It’s hard when you realize it’s time to go back to work to leave your children in the care of another. You need a nanny to take care of them, but finding the right person can be daunting. These three practices will put you on the right path to you remembering this choice as one of the best decisions you ever made.
Knowing that you need a nanny is easy. The important part, however, is to know what kind of nanny you need. Take some time to think about what kind of upbringing you want your children to have. Do you want them to be the type of children who stay inside all day doing art projects or who walk to their park and ride their bike through canyon trails? Do you want your nanny reflect your disciplinarian values or are you looking to provide your children with an older brother/sister for the summer?
Some people prefer to dole out punishments and rewards in their own time, to maintain the position of authority. Others would rather employ a stricter figure so that their time with their children is entirely fun. Neither choice is wrong. You simply have to know what is right for you.
2. Ask around
Talk to anyone and everyone you know who has employed a nanny. At this stage, you’re not looking for any personal referrals, you’re simply getting insight into what has worked for others. Ask about what they liked about their nanny, what they did well, what the fruits of the experience were. Keep in mind, this is not just someone who is taking care of you children while you are working. This is someone who is shaping the children you will be parenting and living with for years. Know what has worked well for others.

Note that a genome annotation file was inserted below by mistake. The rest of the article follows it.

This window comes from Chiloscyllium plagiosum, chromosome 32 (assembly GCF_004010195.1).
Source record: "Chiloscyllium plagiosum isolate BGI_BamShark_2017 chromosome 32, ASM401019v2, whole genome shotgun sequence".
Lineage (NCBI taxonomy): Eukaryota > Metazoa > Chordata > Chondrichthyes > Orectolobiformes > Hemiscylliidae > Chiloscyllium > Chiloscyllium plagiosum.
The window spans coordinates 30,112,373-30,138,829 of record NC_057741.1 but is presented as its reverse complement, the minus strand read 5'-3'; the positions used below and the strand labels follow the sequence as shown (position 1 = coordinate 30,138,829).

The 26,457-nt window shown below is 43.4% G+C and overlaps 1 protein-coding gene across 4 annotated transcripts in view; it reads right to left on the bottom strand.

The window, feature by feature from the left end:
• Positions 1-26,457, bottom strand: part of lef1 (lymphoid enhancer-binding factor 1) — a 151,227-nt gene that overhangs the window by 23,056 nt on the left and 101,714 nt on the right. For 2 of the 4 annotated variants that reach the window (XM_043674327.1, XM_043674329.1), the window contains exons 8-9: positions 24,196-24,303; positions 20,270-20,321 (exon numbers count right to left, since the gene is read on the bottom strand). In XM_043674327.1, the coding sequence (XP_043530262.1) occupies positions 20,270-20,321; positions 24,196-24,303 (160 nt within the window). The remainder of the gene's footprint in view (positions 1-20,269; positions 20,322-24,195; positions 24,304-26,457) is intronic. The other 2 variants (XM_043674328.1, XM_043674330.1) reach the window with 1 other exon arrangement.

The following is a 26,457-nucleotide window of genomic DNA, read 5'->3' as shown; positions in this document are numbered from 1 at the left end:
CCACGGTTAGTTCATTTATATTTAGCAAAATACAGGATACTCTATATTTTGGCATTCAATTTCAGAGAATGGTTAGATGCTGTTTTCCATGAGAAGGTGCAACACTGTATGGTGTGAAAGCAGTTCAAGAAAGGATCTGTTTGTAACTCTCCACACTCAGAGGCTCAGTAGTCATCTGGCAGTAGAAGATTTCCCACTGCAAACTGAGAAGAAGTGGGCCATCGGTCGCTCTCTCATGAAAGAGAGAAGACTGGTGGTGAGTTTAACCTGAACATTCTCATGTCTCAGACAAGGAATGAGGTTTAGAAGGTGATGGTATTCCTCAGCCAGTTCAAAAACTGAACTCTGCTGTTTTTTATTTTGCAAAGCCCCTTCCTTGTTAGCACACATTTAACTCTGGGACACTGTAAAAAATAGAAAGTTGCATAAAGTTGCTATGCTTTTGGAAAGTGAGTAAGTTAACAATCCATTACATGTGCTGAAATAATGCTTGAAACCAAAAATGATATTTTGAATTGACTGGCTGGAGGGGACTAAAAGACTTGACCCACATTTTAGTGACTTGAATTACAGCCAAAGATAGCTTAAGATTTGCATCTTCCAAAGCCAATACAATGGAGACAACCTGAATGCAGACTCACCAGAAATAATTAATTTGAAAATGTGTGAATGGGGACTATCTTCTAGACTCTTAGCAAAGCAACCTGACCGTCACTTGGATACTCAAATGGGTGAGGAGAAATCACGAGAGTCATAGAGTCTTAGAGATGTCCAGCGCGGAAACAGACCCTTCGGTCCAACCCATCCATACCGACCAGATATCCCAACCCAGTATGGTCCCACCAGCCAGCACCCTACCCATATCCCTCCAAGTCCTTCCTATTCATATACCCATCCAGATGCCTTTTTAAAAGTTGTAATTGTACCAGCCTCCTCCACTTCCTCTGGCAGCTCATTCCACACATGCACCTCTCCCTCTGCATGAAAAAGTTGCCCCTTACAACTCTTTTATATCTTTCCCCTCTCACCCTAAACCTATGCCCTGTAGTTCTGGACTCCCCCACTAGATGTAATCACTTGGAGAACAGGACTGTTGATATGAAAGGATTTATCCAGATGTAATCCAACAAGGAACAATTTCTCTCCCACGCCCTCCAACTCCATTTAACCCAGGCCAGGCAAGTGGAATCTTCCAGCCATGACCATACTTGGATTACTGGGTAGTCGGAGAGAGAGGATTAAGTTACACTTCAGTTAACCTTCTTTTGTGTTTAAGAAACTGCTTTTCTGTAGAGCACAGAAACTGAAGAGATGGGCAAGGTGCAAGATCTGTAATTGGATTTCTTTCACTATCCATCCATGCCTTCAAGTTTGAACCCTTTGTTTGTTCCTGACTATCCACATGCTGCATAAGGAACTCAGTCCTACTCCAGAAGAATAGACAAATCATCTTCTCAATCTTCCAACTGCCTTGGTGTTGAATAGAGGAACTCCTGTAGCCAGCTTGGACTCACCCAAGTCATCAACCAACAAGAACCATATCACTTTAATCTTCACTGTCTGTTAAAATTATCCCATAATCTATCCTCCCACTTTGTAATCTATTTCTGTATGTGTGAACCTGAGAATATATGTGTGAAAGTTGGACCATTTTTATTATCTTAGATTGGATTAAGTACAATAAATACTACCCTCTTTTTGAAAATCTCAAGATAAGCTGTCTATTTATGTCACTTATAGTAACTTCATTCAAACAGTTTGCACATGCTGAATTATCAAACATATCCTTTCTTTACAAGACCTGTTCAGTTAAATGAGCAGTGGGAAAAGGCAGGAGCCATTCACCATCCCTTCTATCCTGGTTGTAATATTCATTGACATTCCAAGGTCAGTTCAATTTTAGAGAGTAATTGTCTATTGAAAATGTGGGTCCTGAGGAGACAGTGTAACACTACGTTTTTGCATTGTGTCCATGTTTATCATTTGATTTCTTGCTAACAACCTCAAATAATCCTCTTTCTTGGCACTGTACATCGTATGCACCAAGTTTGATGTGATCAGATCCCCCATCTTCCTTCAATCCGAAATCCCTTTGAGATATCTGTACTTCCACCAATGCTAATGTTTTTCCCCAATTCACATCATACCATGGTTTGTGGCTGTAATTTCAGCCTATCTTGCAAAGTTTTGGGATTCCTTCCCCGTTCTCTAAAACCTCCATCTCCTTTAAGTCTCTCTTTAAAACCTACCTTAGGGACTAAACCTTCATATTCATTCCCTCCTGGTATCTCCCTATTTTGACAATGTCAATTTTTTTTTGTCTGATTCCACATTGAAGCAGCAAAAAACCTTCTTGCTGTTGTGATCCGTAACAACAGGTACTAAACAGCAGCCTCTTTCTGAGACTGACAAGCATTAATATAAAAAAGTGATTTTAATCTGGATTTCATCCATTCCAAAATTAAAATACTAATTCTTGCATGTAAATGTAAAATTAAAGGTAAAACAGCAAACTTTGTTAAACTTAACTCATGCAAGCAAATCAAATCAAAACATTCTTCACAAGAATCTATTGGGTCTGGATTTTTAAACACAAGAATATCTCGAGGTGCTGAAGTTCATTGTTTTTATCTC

Conversely, find out what didn’t work and why. Was it the nanny at fault or was the schedule disruptive? Were the children not in a place to be receptive to someone new or was the nanny given too much authority? Maybe not enough? You want to understand what the employer’s expectations were and what the personality type of the nanny was. None of this will tell you what to do or to whom you should turn. It will simply lay the foundation for a sense of authority that will inform your intuition as you move forward.
3. Plan it out
Take some time and decide what days you need covered. This will help you start with the priority, which is planning your children’s lives. The consideration for how they spend their time can be mapped out now. How many days a week should they focus on getting out and getting activity? What’s the ideal way for your children’s lives to unfold, in what manner would provide the greatest stability? At this time, you may quickly realize whether or not you need a live-in nanny or someone who shows up at your door in time to make breakfast. Maybe you only need someone to pick your children up from school. These considerations will allow you to plan what you will be spending on insurance, whether or not they will be using your car, and what you will be able to afford to pay your nanny.
You can check this online calculator for what the going rate is for nannies in you zip code. It also takes into account how many kids you have and their years of experience. Factor in the anecdotal evidence given by the people you have already spoken to, as well. After all, nothing can depreciate first-hand experience. Once you have an idea of what that average should be, add anywhere from 15% to 20%. After all, finding the right candidate is a long process that you don’t want to start over if your nanny is vetted by someone who is willing to piggyback on your hard work by offering just a bit more.
Once you know what you want, reach out to a staffing service to find the best candidate possible. J. Danielle & Co. has been leading domestic staffing for ten years, placing the perfect nanny in the right household every time the need has arisen. Click here to find out what they can do for you.